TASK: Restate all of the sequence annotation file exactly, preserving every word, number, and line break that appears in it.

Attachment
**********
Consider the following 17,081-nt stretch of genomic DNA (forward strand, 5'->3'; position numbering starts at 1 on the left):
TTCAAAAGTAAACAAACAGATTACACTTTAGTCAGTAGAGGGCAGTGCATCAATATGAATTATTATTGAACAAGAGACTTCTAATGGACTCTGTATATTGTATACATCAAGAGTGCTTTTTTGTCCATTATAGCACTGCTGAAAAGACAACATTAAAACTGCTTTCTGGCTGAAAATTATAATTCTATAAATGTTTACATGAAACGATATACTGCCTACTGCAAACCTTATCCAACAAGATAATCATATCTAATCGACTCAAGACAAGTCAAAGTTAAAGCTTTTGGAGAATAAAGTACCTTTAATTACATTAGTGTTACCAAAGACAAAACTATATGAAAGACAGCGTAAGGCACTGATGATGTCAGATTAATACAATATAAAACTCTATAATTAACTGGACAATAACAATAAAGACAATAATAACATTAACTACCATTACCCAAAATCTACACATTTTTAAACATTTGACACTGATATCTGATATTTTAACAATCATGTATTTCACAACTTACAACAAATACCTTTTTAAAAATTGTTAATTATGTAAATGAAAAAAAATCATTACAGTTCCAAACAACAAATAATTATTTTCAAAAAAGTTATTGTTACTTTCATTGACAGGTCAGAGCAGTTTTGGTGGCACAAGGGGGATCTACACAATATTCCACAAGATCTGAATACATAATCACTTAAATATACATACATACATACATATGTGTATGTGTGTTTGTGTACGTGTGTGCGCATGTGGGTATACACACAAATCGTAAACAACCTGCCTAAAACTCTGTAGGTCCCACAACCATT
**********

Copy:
Consider the following 17,081-nt stretch of genomic DNA (forward strand, 5'->3'; position numbering starts at 1 on the left):
TTCAAAAGTAAACAAACAGATTACACTTTAGTCAGTAGAGGGCAGTGCATCAATATGAATTATTATTGAACAAGAGACTTCTAATGGACTCTGTATATTGTATACATCAAGAGTGCTTTTTTGTCCATTATAGCACTGCTGAAAAGACAACATTAAAACTGCTTTCTGGCTGAAAATTATAATTCTATAAATGTTTACATGAAACGATATACTGCCTACTGCAAACCTTATCCAACAAGATAATCATATCTAATCGACTCAAGACAAGTCAAAGTTAAAGCTTTTGGAGAATAAAGTACCTTTAATTACATTAGTGTTACCAAAGACAAAACTATATGAAAGACAGCGTAAGGCACTGATGATGTCAGATTAATACAATATAAAACTCTATAATTAACTGGACAATAACAATAAAGACAATAATAACATTAACTACCATTACCCAAAATCTACACATTTTTAAACATTTGACACTGATATCTGATATTTTAACAATCATGTATTTCACAACTTACAACAAATACCTTTTTAAAAATTGTTAATTATGTAAATGAAAAAAAATCATTACAGTTCCAAACAACAAATAATTATTTTCAAAAAAGTTATTGTTACTTTCATTGACAGGTCAGAGCAGTTTTGGTGGCACAAGGGGGATCTACACAATATTCCACAAGATCTGAATACATAATCACTTAAATATACATACATACATACATATGTGTATGTGTGTTTGTGTACGTGTGTGCGCATGTGGGTATACACACAAATCGTAAACAACCTGCCTAAAACTCTGTAGGTCCCACAACCATT